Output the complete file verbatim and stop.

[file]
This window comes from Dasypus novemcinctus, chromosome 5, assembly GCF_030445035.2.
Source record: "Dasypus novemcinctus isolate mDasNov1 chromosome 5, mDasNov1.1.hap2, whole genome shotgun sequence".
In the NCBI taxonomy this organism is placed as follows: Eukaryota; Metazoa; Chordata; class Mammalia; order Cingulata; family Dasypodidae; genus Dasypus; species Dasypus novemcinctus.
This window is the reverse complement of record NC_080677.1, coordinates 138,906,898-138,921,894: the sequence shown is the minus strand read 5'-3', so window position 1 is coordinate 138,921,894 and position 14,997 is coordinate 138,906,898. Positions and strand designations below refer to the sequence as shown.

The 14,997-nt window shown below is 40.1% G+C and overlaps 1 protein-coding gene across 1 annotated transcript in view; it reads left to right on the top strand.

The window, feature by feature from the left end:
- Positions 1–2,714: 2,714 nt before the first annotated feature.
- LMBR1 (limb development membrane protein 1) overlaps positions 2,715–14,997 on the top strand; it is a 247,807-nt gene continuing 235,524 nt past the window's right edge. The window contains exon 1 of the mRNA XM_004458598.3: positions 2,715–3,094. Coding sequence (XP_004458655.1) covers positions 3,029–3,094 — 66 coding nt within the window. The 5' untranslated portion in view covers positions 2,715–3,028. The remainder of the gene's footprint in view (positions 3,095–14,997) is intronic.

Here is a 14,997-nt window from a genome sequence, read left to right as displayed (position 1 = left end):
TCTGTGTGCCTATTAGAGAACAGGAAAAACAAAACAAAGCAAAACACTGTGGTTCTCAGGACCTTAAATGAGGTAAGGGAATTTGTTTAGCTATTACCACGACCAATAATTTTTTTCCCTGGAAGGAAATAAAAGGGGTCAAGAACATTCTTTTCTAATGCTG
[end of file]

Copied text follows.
This window comes from Dasypus novemcinctus, chromosome 5, assembly GCF_030445035.2.
Source record: "Dasypus novemcinctus isolate mDasNov1 chromosome 5, mDasNov1.1.hap2, whole genome shotgun sequence".
In the NCBI taxonomy this organism is placed as follows: Eukaryota; Metazoa; Chordata; class Mammalia; order Cingulata; family Dasypodidae; genus Dasypus; species Dasypus novemcinctus.
This window is the reverse complement of record NC_080677.1, coordinates 138,906,898-138,921,894: the sequence shown is the minus strand read 5'-3', so window position 1 is coordinate 138,921,894 and position 14,997 is coordinate 138,906,898. Positions and strand designations below refer to the sequence as shown.

The 14,997-nt window shown below is 40.1% G+C and overlaps 1 protein-coding gene across 1 annotated transcript in view; it reads left to right on the top strand.

The window, feature by feature from the left end:
- Positions 1–2,714: 2,714 nt before the first annotated feature.
- LMBR1 (limb development membrane protein 1) overlaps positions 2,715–14,997 on the top strand; it is a 247,807-nt gene continuing 235,524 nt past the window's right edge. The window contains exon 1 of the mRNA XM_004458598.3: positions 2,715–3,094. Coding sequence (XP_004458655.1) covers positions 3,029–3,094 — 66 coding nt within the window. The 5' untranslated portion in view covers positions 2,715–3,028. The remainder of the gene's footprint in view (positions 3,095–14,997) is intronic.

Here is a 14,997-nt window from a genome sequence, read left to right as displayed (position 1 = left end):
TCTGTGTGCCTATTAGAGAACAGGAAAAACAAAACAAAGCAAAACACTGTGGTTCTCAGGACCTTAAATGAGGTAAGGGAATTTGTTTAGCTATTACCACGACCAATAATTTTTTTCCCTGGAAGGAAATAAAAGGGGTCAAGAACATTCTTTTCTAATGCTG